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Feinstein Deserves An Apology, Not An Investigation

Any Justice Dept. probe of the Senate’s investigation of the CIA appears punitive and could trigger a Constitutional crisis.

March 20, 2014

One mid-summer week in the nineties, I found myself in the northernmost part of Idaho coaxing white supremacists down from their mountain hideaways. I was the line Democratic counsel on the Senate Judiciary Committee’s special investigation of the incidents at Ruby Ridge, Idaho, a tragic confluence of events that left one US Marshal and a mother and child shot dead on an arid western mountaintop.

So as the Canadian geese began their southern migration, I went out to Idaho with the Committee’s special counsel to interview witnesses and inspect evidence.

Oddly, when our plane to Idaho landed, we found an FBI agent had been on the flight with us. He bird-dogged us through the trip. He was a nice guy, so we didn’t mind too much when he tagged along on some of our field trips. And he certainly didn’t deter us, whatever his intentions.

My thoughts turned to that experience when last week the Senate floor erupted with an extraordinary speech by Senator Dianne Feinstein, chairman of the Senate Select Committee on Intelligence. She detailed what she called a “potential effort” by the CIA “to intimidate [the committee] staff” as it works on a report about the CIA’s “enhanced interrogation” program.

The CIA’s efforts, according to the Senator, have involved unauthorized searches of Committee computers, and, to put a cherry on top, a Department of Justice referral seeking a further FBI-led investigation of the Senate staff.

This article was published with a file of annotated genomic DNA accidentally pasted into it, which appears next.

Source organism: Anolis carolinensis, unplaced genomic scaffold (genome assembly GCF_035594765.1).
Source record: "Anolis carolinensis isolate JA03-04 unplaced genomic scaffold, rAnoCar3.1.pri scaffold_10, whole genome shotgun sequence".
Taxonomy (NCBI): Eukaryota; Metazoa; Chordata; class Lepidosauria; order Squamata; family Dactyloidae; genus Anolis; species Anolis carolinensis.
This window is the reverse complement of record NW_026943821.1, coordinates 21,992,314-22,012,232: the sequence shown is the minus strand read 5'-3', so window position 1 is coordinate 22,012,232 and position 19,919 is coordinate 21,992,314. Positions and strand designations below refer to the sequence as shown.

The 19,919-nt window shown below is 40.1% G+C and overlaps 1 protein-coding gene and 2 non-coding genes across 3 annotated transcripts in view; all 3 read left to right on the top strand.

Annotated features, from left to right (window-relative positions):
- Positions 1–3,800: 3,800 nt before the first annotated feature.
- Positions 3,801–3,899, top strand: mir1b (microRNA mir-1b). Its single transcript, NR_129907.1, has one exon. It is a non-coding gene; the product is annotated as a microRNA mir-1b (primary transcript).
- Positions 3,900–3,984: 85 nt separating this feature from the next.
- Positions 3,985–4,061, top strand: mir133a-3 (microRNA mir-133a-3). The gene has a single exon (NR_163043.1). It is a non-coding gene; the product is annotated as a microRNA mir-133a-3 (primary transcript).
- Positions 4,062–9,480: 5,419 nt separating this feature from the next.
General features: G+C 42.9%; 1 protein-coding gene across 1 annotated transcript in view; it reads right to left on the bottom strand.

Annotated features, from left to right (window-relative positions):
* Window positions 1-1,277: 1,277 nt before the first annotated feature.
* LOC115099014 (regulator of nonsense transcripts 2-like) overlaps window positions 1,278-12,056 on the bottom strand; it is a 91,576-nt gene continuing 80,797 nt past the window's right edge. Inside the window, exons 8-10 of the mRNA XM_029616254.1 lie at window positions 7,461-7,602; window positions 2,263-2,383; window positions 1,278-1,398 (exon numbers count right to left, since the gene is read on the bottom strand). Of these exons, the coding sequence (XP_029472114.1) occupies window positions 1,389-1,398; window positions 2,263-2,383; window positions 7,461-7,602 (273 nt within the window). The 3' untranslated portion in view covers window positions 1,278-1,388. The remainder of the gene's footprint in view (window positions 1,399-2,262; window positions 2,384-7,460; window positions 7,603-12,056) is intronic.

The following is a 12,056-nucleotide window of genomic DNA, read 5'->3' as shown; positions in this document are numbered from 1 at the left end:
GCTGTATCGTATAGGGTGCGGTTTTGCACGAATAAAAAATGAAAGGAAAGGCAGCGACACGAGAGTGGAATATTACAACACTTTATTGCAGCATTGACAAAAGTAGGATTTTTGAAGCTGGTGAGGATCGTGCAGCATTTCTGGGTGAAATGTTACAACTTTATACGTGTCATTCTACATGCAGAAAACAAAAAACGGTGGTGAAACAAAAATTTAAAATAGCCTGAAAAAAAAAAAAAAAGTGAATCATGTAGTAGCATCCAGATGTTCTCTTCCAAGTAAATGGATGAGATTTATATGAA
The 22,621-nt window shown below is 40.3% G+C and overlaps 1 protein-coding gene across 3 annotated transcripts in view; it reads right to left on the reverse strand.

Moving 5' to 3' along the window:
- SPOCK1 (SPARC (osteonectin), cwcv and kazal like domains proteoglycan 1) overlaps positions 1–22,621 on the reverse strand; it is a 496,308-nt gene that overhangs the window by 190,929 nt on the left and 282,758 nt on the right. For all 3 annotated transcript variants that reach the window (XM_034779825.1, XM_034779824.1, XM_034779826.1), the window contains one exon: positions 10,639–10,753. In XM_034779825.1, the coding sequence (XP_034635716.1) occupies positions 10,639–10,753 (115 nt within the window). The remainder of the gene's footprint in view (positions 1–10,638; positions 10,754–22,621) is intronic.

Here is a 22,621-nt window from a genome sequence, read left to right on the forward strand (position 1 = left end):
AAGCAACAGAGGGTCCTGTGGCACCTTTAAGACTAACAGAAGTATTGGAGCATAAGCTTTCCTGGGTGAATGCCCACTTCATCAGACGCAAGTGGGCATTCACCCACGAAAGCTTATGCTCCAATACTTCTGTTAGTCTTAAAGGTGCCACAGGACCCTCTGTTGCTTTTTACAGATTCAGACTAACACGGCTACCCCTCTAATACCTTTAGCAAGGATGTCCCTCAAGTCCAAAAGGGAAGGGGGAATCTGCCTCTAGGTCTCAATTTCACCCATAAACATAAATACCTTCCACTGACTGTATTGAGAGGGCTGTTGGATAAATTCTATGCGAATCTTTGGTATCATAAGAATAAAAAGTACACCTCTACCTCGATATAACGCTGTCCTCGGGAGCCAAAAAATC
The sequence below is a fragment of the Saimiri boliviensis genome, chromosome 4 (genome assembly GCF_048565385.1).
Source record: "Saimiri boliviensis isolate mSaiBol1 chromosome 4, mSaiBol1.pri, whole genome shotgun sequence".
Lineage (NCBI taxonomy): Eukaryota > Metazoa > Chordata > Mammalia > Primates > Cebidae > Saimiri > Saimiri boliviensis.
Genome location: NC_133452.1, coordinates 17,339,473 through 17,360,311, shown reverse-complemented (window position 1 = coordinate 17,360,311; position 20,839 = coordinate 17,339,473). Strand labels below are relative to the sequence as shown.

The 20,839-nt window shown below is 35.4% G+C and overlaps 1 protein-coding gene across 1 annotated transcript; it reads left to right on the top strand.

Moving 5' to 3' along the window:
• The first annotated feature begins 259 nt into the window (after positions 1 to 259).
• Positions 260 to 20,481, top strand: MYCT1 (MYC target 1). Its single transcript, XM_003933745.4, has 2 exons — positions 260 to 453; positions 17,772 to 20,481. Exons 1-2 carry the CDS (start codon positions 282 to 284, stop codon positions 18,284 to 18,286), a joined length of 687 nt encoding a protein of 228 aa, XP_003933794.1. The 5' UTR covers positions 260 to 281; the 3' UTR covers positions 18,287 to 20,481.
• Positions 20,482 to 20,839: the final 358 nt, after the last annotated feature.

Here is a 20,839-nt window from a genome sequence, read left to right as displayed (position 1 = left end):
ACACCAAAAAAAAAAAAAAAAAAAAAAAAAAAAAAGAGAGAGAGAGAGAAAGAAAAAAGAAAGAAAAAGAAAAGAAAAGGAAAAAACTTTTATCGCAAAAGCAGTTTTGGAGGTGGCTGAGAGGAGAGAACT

With her speech, Senator Feinstein uncorked what may well become a critical constitutional dispute. For if she is right, then an executive branch agency has trampled on the constitutional rights of a group of people who take their rights very seriously—Senators. (The Brennan Center’s Rachel Levinson-Waldman has a different take on this story).

For the last five years, the Intelligence Committee has been reviewing the CIA’s Detention and Interrogation Program, the program that in the aftermath of the September 11 bombings used “enhanced interrogation” techniques. Those techniques were barred by President Obama when he took office.

The Intelligence Committee’s work has not proceeded smoothly. It has waded through more than six million pages of Agency documents and produced a 6,300-page classified report. In the process, Senate investigators found draft copies of an internal CIA report produced for then-CIA Director Leon Panetta that seriously questioned the value of the program. The Committee had been officially denied the internal “Panetta Report” but startlingly appears to have found it by in effect Googling it via an Agency-provided search tool, according to Feinstein. That’s some crack IT work there by our top spy agency.

Enraged, it seems, by the Committee’s report and access to the Panetta Report, the CIA struck back. According to Feinstein, late last year, the CIA broke into Committee computers trying to discover how the Senate investigators got the Panetta Report. It was not the first time, she said, that the Agency interfered with Committee staff.

Feinstein’s speech confronting the CIA was met by a unique blend of condescension and beaureaucratese. The Director of the CIA, John Brennan, murmured reassuringly, “Nothing could be further from the truth…That’s just beyond the scope of reason.” A White House spokesman dismissed the brouhaha as “involving protocols.”

The most surprising thing about both reactions to Feinstein’s explosive floor speech is the failure to utter one well-worn but palliative phrase: “we take these allegations seriously.”

It’s pretty clear from the reactions that they do not. Because privately, the CIA has done something completely different. In addition to spying on Senate investigators, it shopped an FBI criminal investigation.